Whatever the outcome of the looming federal election, the incoming Commonwealth Government will need to pay greater attention to housing issues and the health of the residential building industry.
Housing affordability ranked in the top three issues of concern to voters, according to Australia-wide research conducted by HIA late last year. Only healthcare and the cost of living rank more highly.
Housing pressure is being felt the most by renters. While more than 90 per cent of renters aspire to own their own home, less than half feel that they will ever achieve it. This is a sobering outcome – and one that all levels of government should take notice of, particularly since less than half of those surveyed believe governments are performing well on housing affordability.
Helping more renters into home ownership and improving housing affordability needs some serious thought and action by government, and so does the governments’ attitude towards the residential building industry. If the industry isn’t healthy, then there is little chance to improve housing conditions.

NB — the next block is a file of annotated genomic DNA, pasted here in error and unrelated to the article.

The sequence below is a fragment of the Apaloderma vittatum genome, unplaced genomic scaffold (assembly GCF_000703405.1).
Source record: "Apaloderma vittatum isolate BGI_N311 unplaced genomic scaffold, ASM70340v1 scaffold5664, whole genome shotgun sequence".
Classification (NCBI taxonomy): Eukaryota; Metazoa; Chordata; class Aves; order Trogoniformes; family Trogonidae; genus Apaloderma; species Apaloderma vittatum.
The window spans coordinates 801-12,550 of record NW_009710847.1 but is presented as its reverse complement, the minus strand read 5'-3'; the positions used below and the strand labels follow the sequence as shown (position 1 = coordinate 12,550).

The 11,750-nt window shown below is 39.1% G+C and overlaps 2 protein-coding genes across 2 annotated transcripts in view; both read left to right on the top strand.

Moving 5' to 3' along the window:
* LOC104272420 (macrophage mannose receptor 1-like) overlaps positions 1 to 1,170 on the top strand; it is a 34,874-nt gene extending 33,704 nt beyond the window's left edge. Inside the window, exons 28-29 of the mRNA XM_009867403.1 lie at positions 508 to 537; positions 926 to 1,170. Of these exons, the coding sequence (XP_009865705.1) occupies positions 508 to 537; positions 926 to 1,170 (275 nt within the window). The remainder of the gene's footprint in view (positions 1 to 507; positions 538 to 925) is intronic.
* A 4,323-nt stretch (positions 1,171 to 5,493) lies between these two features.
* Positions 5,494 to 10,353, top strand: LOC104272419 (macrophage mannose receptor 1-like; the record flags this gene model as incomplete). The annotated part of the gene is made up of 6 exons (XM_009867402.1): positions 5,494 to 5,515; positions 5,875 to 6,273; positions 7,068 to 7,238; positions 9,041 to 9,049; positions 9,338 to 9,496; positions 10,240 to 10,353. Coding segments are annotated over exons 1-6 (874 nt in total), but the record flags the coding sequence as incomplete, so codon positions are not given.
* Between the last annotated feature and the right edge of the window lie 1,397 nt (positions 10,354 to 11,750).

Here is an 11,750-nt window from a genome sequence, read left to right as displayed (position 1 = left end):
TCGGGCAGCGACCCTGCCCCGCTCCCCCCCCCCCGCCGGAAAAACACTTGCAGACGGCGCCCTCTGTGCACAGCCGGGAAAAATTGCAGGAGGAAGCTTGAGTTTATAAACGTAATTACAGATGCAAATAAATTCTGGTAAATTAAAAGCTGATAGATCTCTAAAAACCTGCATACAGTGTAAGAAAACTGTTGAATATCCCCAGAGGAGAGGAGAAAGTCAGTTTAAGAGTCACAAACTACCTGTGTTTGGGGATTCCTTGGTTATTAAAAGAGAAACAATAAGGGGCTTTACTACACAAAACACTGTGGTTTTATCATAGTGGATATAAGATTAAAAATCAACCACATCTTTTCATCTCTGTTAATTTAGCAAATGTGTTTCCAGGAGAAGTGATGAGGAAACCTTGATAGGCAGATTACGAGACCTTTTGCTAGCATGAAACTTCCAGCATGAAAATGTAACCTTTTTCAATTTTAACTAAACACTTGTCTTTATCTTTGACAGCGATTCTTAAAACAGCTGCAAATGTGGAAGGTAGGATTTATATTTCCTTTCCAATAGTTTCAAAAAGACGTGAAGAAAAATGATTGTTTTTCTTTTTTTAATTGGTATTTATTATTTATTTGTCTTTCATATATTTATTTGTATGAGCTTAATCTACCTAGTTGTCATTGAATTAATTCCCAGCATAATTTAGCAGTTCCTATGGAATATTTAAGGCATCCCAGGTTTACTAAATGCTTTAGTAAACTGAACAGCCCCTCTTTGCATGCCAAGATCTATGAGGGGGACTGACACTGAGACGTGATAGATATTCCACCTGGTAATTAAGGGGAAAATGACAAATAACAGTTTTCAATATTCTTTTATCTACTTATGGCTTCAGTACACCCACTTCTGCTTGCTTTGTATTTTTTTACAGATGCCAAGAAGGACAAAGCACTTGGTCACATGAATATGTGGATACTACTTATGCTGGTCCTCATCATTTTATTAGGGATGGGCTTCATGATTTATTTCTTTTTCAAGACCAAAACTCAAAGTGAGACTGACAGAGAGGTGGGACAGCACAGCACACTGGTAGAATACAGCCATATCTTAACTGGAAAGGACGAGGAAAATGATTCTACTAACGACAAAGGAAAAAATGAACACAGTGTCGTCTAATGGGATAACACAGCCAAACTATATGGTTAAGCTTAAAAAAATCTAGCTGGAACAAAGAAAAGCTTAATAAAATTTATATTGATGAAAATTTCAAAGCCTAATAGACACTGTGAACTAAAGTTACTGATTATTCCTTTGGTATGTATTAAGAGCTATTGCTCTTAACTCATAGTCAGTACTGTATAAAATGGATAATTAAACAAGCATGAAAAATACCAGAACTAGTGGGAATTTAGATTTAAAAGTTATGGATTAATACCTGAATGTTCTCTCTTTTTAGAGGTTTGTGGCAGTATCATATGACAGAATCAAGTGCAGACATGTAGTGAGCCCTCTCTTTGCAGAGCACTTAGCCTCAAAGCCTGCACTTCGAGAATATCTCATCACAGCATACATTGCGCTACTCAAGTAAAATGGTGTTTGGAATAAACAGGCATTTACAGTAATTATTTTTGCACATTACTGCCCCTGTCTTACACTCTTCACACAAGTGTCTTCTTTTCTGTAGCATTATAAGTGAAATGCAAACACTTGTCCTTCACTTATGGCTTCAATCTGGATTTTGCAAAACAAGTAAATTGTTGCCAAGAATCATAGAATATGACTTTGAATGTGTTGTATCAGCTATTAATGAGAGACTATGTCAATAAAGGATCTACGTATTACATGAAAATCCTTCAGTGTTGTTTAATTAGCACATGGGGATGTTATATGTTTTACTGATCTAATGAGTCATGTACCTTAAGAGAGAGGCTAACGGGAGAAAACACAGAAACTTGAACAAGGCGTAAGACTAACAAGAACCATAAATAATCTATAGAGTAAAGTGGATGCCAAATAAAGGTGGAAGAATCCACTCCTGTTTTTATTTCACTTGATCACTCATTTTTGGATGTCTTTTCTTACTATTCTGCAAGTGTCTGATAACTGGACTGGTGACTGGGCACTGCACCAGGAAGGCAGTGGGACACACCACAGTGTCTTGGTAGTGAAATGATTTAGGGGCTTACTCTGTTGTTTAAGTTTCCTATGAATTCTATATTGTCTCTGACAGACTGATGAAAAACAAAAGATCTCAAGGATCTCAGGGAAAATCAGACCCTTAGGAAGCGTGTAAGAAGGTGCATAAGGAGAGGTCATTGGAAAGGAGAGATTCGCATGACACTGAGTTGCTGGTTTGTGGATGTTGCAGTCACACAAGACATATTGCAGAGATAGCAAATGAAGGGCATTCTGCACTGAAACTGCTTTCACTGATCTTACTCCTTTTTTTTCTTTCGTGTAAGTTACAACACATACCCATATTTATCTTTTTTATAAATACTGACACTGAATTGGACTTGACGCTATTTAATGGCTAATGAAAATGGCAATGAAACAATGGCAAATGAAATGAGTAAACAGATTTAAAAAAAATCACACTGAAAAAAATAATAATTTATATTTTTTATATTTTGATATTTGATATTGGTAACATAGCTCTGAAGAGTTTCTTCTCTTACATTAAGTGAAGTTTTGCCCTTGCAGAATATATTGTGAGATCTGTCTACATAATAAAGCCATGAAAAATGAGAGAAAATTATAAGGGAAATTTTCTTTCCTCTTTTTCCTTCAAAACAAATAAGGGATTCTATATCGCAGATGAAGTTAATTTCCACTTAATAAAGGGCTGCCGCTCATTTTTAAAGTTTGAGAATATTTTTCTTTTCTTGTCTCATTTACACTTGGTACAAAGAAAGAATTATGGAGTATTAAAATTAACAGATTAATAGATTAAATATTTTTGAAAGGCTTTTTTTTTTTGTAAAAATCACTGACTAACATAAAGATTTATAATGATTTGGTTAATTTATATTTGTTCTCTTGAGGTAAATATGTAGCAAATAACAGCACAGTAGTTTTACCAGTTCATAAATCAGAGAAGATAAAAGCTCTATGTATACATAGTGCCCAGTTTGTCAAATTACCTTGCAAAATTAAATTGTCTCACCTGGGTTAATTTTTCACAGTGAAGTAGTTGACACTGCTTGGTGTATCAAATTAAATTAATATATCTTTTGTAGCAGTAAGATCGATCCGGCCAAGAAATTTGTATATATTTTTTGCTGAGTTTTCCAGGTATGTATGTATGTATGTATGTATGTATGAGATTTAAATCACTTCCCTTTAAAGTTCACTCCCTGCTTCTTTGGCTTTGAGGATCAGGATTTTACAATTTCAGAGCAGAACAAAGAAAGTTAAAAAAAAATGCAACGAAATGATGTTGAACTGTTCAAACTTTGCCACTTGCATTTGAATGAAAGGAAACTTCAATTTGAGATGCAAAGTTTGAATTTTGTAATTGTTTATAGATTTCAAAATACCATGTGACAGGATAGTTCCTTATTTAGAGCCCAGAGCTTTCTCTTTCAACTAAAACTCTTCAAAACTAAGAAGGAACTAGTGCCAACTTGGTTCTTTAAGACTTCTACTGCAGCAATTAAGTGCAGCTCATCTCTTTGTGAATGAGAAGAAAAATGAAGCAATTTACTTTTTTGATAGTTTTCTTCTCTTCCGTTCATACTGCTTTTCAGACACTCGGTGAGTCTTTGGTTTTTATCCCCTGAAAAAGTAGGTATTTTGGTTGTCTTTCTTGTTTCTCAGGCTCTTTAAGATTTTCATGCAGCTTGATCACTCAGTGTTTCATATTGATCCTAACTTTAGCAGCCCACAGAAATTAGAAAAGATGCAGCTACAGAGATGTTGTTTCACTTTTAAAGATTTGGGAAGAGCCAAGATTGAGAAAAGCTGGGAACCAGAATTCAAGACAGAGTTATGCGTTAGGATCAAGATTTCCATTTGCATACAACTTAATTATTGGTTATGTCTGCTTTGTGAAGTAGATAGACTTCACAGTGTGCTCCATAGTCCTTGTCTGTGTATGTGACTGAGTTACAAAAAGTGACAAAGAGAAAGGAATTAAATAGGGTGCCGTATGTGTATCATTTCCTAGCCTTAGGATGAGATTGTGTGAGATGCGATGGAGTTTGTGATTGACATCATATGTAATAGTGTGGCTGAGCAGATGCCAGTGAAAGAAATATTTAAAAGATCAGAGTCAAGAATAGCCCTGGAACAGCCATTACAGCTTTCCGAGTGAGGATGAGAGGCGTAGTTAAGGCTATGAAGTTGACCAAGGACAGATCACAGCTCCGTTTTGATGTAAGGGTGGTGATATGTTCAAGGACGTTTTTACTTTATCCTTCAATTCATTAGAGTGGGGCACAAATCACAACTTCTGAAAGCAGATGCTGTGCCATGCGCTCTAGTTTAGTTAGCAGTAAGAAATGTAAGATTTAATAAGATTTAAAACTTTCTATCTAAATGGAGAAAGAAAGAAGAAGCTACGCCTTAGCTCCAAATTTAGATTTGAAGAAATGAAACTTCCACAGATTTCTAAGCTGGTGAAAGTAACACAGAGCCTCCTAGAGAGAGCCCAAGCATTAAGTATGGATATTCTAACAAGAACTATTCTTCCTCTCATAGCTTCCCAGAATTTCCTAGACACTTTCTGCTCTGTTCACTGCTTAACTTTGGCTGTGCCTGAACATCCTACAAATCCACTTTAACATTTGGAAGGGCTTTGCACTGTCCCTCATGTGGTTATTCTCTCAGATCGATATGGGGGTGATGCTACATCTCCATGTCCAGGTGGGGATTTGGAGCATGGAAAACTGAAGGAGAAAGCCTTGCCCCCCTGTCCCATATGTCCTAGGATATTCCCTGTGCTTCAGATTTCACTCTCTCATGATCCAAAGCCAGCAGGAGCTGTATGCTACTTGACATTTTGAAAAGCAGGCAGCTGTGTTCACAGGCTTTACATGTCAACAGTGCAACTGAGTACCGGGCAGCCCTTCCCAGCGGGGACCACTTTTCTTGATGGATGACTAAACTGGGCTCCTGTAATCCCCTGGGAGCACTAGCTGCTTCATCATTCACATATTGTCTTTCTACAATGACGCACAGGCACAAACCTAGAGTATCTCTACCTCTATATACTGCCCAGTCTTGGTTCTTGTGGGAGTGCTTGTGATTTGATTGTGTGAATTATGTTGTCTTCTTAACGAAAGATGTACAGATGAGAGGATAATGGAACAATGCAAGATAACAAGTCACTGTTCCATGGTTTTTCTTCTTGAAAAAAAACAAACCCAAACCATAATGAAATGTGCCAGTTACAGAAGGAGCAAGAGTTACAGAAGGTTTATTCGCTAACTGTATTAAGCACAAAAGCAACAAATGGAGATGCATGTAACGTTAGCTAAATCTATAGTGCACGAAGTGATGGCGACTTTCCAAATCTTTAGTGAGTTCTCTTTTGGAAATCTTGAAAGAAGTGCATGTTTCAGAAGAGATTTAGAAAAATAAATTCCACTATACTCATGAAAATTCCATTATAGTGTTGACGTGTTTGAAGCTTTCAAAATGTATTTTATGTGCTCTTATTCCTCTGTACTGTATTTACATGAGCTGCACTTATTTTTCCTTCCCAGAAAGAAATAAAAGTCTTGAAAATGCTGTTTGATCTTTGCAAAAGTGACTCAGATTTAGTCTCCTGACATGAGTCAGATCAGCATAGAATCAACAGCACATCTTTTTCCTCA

The recent clamping down on credit availability for home buyers and small businesses is a case in point. When combined with the punishing taxes levied on foreign buyers by the states, and the regulatory barriers on lending introduced by federal agencies, the current credit squeeze has undermined the home ownership aspirations of thousands of home seekers.
Overreaction by the banks in the face of the Royal Commission only tightened conditions further.
The squeeze on housing finance has unfortunately come at a time when the industry was already slowing from high levels of activity throughout 2017 and 2018. The slowdown has accelerated, especially in the multi-unit sector of the market; a place where many find their first home. Recent experience has shown that when the industry is able to deliver plenty of supply, affordability can be kept in check.